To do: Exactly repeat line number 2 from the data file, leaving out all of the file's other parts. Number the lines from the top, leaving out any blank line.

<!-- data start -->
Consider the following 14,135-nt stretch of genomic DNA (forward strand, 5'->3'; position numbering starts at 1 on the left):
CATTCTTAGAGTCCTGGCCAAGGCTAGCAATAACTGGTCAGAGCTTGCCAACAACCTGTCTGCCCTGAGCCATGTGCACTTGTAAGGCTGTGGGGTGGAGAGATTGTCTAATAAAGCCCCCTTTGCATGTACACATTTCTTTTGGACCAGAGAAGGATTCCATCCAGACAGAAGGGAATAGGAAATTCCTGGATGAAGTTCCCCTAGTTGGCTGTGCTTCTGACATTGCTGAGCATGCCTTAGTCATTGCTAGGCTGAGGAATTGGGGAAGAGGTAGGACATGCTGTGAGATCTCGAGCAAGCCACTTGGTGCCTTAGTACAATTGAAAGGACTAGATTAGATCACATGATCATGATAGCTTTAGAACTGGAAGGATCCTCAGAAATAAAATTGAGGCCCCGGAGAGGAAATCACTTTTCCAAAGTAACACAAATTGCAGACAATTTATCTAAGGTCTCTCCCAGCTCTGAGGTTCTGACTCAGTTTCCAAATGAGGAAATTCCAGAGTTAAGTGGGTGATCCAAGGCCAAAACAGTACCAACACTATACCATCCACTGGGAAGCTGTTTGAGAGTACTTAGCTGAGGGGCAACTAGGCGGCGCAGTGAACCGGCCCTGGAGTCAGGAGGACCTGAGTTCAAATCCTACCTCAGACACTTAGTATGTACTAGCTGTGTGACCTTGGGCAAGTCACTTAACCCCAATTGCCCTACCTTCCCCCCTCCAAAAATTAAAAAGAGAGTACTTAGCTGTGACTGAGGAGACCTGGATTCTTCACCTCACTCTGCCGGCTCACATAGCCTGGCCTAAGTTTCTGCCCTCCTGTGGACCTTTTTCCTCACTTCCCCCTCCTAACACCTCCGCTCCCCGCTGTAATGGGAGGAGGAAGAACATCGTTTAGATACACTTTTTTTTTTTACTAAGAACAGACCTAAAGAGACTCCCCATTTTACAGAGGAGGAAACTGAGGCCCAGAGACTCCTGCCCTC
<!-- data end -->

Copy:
CATTCTTAGAGTCCTGGCCAAGGCTAGCAATAACTGGTCAGAGCTTGCCAACAACCTGTCTGCCCTGAGCCATGTGCACTTGTAAGGCTGTGGGGTGGAGAGATTGTCTAATAAAGCCCCCTTTGCATGTACACATTTCTTTTGGACCAGAGAAGGATTCCATCCAGACAGAAGGGAATAGGAAATTCCTGGATGAAGTTCCCCTAGTTGGCTGTGCTTCTGACATTGCTGAGCATGCCTTAGTCATTGCTAGGCTGAGGAATTGGGGAAGAGGTAGGACATGCTGTGAGATCTCGAGCAAGCCACTTGGTGCCTTAGTACAATTGAAAGGACTAGATTAGATCACATGATCATGATAGCTTTAGAACTGGAAGGATCCTCAGAAATAAAATTGAGGCCCCGGAGAGGAAATCACTTTTCCAAAGTAACACAAATTGCAGACAATTTATCTAAGGTCTCTCCCAGCTCTGAGGTTCTGACTCAGTTTCCAAATGAGGAAATTCCAGAGTTAAGTGGGTGATCCAAGGCCAAAACAGTACCAACACTATACCATCCACTGGGAAGCTGTTTGAGAGTACTTAGCTGAGGGGCAACTAGGCGGCGCAGTGAACCGGCCCTGGAGTCAGGAGGACCTGAGTTCAAATCCTACCTCAGACACTTAGTATGTACTAGCTGTGTGACCTTGGGCAAGTCACTTAACCCCAATTGCCCTACCTTCCCCCCTCCAAAAATTAAAAAGAGAGTACTTAGCTGTGACTGAGGAGACCTGGATTCTTCACCTCACTCTGCCGGCTCACATAGCCTGGCCTAAGTTTCTGCCCTCCTGTGGACCTTTTTCCTCACTTCCCCCTCCTAACACCTCCGCTCCCCGCTGTAATGGGAGGAGGAAGAACATCGTTTAGATACACTTTTTTTTTTTACTAAGAACAGACCTAAAGAGACTCCCCATTTTACAGAGGAGGAAACTGAGGCCCAGAGACTCCTGCCCTC